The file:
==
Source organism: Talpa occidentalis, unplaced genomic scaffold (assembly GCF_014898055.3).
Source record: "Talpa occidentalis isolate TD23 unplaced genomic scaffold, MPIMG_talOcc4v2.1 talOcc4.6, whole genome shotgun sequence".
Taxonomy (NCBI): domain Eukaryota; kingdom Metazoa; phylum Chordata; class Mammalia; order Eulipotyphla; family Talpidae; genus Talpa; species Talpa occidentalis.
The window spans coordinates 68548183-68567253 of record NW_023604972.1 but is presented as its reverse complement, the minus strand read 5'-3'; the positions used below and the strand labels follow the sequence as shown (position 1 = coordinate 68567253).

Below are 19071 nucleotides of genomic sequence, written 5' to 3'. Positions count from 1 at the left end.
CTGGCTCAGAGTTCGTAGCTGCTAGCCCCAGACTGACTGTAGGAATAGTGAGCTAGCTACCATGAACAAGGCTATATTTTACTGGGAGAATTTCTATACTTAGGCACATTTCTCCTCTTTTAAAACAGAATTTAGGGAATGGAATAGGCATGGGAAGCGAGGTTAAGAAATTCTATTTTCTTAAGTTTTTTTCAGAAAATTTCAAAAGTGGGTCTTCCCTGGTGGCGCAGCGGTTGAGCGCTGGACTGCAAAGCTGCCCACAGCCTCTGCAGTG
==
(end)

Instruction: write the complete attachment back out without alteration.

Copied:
Source organism: Talpa occidentalis, unplaced genomic scaffold (assembly GCF_014898055.3).
Source record: "Talpa occidentalis isolate TD23 unplaced genomic scaffold, MPIMG_talOcc4v2.1 talOcc4.6, whole genome shotgun sequence".
Taxonomy (NCBI): domain Eukaryota; kingdom Metazoa; phylum Chordata; class Mammalia; order Eulipotyphla; family Talpidae; genus Talpa; species Talpa occidentalis.
The window spans coordinates 68548183-68567253 of record NW_023604972.1 but is presented as its reverse complement, the minus strand read 5'-3'; the positions used below and the strand labels follow the sequence as shown (position 1 = coordinate 68567253).

Below are 19071 nucleotides of genomic sequence, written 5' to 3'. Positions count from 1 at the left end.
CTGGCTCAGAGTTCGTAGCTGCTAGCCCCAGACTGACTGTAGGAATAGTGAGCTAGCTACCATGAACAAGGCTATATTTTACTGGGAGAATTTCTATACTTAGGCACATTTCTCCTCTTTTAAAACAGAATTTAGGGAATGGAATAGGCATGGGAAGCGAGGTTAAGAAATTCTATTTTCTTAAGTTTTTTTCAGAAAATTTCAAAAGTGGGTCTTCCCTGGTGGCGCAGCGGTTGAGCGCTGGACTGCAAAGCTGCCCACAGCCTCTGCAGTG